San Francisco International Film Festival

The good news: The San Francisco International Film Festival starts in two weeks. The bad news: So does Passover, resulting in some serious scheduling conflicts between must-see movies and my other religion. It’s a good thing my family now follows Sephardic rules for observing this eight-day festival–that means I can eat popcorn.

The festival runs from April 21 through May 5, primarily at the Kabuki Theater, with some special events at the Castro and Palace of Fine Arts. For those who don’t want to travel to San Francisco, some films will get repeat showings at Berkeley’s Pacific Film Archive and Palo Alto’s Aquarius Theatre. (Did you know that the Aquarius was built in 1969? Does that surprise you? If you don’t know what I’m talking about, I’m showing my age.) The festival will show 185 films, including 14 world premieres and 22 North American premieres. Tickets are already on sale.

There’s a lot to do and see between the opening night screening of Costa-Gavras’ new comedy (yes, you read that right) The Ax, and the closing presentation of Craig Lucas’ “scathing show-biz satire” The Dying Gaul. The big events include a State of the Cinema speech by writer-director Brad Bird (The Incredibles), plus life achievement awards for director Taylor Hackford, screenwriter Paul Haggis, and actor Joan Allen. Documentary filmmaker Adam Curtis (Century of the Self) will receive the Persistence of Vision Award (the festival will also screen his latest work, The Power of Nightmares: The Rise of the Politics of Fear). And the Mel Novikoff Award goes to Anita Monga, the long-time Castro programmer whose firing last fall so upset us all. Not surprisingly, her award ceremony (which will include a screening of Jacques Becker’s 1957 thriller Touchez Pas Au Grisbi),will not be at the Castro.

Three silent films will screen with live musical accompaniment, all at the Palace of Fine Arts. On Saturday, April 23, the American Music Club will accompany Frank Borzage’s Street Angel. Then, on Monday the 25th, the Alloy Orchestra will supply the music for the silent version of Alfred Hitchcock’s Blackmail and a newly-restored print of The Phantom of the Opera. (Like many films of 1929, Blackmail was made with separate talkie and silent versions; I’ve only seen the talkie, but many people prefer the silent.)

And what about new movies? I haven’t seen any of them, but I can still tell you what you can safely skip. A number of scheduled films are already signed up for commercial, art house theatrical release. If you don’t care about “I saw it first” bragging rights, skip these and go to movies that you might not get a chance to see again. I’ll mark these films when I post the SFIFF schedule on my web site.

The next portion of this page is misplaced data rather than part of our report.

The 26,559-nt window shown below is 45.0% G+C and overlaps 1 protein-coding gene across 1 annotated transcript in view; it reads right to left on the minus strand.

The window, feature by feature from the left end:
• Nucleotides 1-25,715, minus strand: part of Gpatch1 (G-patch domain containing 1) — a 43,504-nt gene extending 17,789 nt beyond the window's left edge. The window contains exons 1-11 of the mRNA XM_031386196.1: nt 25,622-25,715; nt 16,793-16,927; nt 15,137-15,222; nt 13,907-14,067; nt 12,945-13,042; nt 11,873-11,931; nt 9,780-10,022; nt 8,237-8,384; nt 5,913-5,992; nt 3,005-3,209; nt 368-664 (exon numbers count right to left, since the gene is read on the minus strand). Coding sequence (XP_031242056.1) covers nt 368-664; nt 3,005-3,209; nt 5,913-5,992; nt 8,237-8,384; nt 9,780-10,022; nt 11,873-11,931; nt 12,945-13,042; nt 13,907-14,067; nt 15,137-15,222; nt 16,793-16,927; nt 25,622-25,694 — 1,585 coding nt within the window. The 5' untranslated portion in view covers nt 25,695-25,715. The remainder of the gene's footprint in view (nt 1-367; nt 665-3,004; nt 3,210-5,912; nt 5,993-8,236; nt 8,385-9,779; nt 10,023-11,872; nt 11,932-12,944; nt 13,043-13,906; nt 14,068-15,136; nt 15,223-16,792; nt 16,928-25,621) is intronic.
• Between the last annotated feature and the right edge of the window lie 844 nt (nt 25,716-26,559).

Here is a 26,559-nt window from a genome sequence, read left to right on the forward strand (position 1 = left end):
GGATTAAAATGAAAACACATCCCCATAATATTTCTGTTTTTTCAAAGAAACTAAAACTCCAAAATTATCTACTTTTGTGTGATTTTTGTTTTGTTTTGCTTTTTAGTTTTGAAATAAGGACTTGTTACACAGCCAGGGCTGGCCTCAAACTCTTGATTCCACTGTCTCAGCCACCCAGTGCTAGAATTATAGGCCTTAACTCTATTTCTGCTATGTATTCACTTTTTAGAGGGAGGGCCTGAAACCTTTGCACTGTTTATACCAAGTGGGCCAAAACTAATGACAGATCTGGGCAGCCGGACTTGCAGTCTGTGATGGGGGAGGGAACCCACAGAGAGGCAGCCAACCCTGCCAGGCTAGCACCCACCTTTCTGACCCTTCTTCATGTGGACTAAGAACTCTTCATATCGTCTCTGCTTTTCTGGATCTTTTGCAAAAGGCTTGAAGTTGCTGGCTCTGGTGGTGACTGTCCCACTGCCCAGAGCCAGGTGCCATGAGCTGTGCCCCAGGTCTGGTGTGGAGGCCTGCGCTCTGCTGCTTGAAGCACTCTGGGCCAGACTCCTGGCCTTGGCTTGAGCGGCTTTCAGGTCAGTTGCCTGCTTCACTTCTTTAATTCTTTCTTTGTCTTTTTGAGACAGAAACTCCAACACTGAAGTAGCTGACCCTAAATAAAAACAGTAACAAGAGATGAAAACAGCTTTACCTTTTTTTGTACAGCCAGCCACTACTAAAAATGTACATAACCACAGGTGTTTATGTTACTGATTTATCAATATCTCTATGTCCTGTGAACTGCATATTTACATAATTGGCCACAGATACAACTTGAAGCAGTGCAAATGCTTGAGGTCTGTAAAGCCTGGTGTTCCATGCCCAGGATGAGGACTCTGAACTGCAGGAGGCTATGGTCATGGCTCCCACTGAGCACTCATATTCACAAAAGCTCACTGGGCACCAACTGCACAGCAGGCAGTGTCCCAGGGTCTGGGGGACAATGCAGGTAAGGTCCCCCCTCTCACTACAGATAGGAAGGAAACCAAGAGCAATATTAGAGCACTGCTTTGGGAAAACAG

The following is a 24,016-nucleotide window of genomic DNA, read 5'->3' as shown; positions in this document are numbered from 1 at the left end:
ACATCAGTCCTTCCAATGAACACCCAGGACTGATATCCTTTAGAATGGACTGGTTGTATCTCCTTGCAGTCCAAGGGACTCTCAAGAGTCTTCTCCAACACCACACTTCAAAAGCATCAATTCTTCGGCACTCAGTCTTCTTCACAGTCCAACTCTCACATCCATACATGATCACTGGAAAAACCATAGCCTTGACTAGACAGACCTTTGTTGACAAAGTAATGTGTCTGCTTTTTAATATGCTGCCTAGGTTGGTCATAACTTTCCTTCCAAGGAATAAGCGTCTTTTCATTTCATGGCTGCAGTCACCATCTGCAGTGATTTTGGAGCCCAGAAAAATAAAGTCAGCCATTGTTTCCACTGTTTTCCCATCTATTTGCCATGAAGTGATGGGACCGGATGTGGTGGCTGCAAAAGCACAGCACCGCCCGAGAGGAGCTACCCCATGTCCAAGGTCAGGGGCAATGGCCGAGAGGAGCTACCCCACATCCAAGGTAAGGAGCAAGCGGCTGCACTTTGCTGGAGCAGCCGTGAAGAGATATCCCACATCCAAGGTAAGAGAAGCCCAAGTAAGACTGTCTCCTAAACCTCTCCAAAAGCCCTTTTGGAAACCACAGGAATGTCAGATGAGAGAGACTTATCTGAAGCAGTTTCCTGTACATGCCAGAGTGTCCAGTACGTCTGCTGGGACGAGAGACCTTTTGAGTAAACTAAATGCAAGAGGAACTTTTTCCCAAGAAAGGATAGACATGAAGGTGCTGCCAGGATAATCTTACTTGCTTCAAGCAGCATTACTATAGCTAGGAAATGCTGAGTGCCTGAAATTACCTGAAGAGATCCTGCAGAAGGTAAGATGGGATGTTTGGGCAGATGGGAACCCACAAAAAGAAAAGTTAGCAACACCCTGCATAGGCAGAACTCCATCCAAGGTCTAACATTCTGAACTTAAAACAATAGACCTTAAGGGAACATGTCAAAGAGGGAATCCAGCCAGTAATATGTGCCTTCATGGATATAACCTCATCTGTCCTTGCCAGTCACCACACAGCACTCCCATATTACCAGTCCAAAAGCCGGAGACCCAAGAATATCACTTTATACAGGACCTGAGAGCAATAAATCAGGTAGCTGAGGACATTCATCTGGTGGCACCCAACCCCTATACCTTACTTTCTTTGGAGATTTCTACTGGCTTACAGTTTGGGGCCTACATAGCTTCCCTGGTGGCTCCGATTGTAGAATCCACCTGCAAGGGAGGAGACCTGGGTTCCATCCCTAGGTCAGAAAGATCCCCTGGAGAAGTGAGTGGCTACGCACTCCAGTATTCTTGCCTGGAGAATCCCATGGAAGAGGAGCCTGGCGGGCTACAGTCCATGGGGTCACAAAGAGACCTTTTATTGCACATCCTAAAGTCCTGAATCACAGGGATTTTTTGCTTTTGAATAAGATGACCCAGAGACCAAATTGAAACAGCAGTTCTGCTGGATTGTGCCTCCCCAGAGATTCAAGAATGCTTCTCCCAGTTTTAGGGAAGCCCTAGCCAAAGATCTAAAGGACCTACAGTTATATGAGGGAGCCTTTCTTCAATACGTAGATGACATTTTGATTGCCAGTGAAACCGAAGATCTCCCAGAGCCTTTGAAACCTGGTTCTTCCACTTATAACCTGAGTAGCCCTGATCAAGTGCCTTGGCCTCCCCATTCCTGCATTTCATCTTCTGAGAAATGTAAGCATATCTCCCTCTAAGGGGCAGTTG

The festival won’t open for another two weeks. You might want to see some of these movies while you wait:

Recommendation: The Lady Vanishes, Stanford, Friday through Sunday. The best (and almost the last) film Alfred Hitchcock made in England before jumping the pond.This is Hitchcock light–starting out as a gentle comedy and slowly building suspense, but never taking itself seriously. Unfortunately, the Stanford has it on a double-bill with Suspicion, an early American effort (although set in England) that’s one of Hitchcock’s worst.

Noteworthy: Moulin Rouge, Pacific Film Archive, Saturday night. Not the Baz Luhrmann musical, but John Huston’s 1952 Toulouse-Lautrec biopic. Shown as part of Russell Merritt’s Crying In Color series, this movie is best known for its experimental use of Technicolor, and Houston’s battle with Technicolor consultants over that experimentation.

Recommendation: Young Frankenstein, Balboa, Monday. Mel Brooks’ one great comedy does for classic Universal horror films what Blazing Saddles did for westerns, except that it never has to strain for a laugh. Nor for its warm, sweet spirit. Perhaps Gene Wilder’s contribution, as writer as well as star, makes it so special. Wilder will be there in person from 5:30 to 7:00, signing his new book. Also on the bill is Willy Wonka and the Chocolate Factory, a movie whose appeal I’ve never understood (yes, I have seen it with a young child, and no, I didn’t like the book, either).

Recommendation: The Good, the Bad, and the Ugly, Parkway, Thursday evening. The biggest and the best of Sergio Leone’s “spaghetti” westerns was the Pulp Fiction of its day, reveling in its own amorality and bringing you along to enjoy the ride. It’s violent, beautiful, iconic, and funny, with the best performance of Eli Wallach’s career and that incredible Ennio Morricone score. Part of the Parkway’s Thrillville series, the evening will also include Frank Novicki performing “his own unique brand of spaghetti-hula guitar music,” whatever that means.